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“We Think Our Solutions Can Be Implemented Well Globally” – HRForecast in Japan and South Korea

The Munich startup HRForecast wants to answer HR managers’ questions by using big data. Not only questions that are asked in the local market, but also on an international level. The young company took the courageous leap to the Japanese and South Korean markets in collaboration with the German Accelerator program “Next Step.” We learn more from Christian Vetter, CEO and co-founder of HRForecast.

Munich Startup: Why did you choose Japan and South Korea as potential expansion markets?

Christian Vetter: First, we see parallels between Germany – our reliable domestic market – and South Korea and Japan. We have a relatively high number of global companies and a strong technology sector, like the automotive industry. These industries are highly valued. We also think that all three markets have some catching up to do when it comes to innovation and disruption. Which is why we also think that our tools and services could be a good fit for these companies’ needs.

Second, it’s clear that are large proportion of people live in Asia. Which is why we have a strong focus on Asia in general and want to learn more about the different markets. We think our solutions can be implemented well globally. But we obviously still have some language barriers and cultural differences to overcome.

Munich Startup: Why should German startups take Asia into consideration?

Christian Vetter: Asia is a huge, high-growth region with a rapidly growing, young population that is now quite advanced when it comes to purchasing power. In comparison, I think the market in Germany is much more saturated. So it looks like there is quite a lot of potential in Asia.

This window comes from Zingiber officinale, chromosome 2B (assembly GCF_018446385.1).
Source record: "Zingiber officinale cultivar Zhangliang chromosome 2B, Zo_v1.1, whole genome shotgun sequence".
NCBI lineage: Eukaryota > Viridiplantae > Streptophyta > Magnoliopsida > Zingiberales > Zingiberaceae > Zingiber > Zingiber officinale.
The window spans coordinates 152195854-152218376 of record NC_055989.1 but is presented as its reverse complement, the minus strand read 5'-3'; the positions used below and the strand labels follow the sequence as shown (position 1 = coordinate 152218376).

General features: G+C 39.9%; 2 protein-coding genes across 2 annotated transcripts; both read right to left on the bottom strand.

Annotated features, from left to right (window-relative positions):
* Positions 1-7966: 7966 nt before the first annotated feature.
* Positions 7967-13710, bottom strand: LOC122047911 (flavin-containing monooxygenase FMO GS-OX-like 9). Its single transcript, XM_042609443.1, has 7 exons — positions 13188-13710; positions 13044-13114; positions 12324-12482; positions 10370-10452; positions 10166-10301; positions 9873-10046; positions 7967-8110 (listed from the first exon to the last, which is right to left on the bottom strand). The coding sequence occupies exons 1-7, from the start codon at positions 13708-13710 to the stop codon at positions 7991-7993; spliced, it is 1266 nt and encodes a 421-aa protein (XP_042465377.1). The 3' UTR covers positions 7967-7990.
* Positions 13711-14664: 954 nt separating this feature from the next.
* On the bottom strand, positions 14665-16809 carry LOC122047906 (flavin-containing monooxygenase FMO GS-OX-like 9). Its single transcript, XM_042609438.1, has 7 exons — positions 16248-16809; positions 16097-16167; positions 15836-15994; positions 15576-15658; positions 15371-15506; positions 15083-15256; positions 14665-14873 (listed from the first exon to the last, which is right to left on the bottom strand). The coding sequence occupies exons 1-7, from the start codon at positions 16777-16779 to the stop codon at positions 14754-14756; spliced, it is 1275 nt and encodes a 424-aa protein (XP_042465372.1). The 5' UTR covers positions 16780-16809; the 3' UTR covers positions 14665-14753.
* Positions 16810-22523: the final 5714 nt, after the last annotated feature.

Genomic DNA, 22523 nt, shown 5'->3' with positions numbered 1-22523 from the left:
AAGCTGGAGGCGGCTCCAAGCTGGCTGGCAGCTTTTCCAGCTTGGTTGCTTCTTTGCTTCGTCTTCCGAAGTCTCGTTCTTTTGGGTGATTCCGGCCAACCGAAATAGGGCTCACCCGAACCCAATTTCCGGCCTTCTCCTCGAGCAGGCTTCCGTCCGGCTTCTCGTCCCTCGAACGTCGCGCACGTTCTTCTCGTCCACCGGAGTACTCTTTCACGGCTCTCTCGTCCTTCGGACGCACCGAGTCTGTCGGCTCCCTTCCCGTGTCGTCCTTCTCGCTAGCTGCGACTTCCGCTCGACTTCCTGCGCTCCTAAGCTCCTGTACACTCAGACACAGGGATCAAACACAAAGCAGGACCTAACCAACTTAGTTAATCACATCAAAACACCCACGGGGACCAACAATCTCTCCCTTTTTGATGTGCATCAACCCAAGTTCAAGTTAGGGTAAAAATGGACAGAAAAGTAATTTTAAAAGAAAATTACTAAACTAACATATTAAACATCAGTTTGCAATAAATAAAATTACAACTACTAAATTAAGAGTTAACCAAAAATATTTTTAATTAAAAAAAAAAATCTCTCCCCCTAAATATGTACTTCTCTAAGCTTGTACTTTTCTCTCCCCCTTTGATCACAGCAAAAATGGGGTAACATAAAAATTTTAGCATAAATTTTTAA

“Asia has long been more than just the continent where all the world has factories”

Moreover, Asia has long been more than just the continent where all the world has factories. There are now millions of highly skilled jobs in Asia and the search for the best skills dominates the job market. So what we develop for Germany should also be relevant to Asian markets.

Munich Startup: Do you have tips for startups that are thinking about expanding to Japan?

Christian Vetter: My first tip is to not expand with a big bang, but to try out the market first instead. Programs like Next Step at German Accelerator are an excellent option, because it keeps financial risks manageable.

My second tip is to find local partners – especially in Japan due to the differences in terms of language and culture. We were able to significantly speed things up with partners.

As a third tip, I would recommend talking to as many mentors as possible and to use their networks; they’re familiar with the market and can also network you with concrete customers. Mentors can also raise your awareness about cultural aspects.

Munich Startup: To what extent have programs like German Accelerator’s “Market Discovery,” which make it possible for startups to discover and explore a potential new market in a very short time, helped you meet your expansion goals?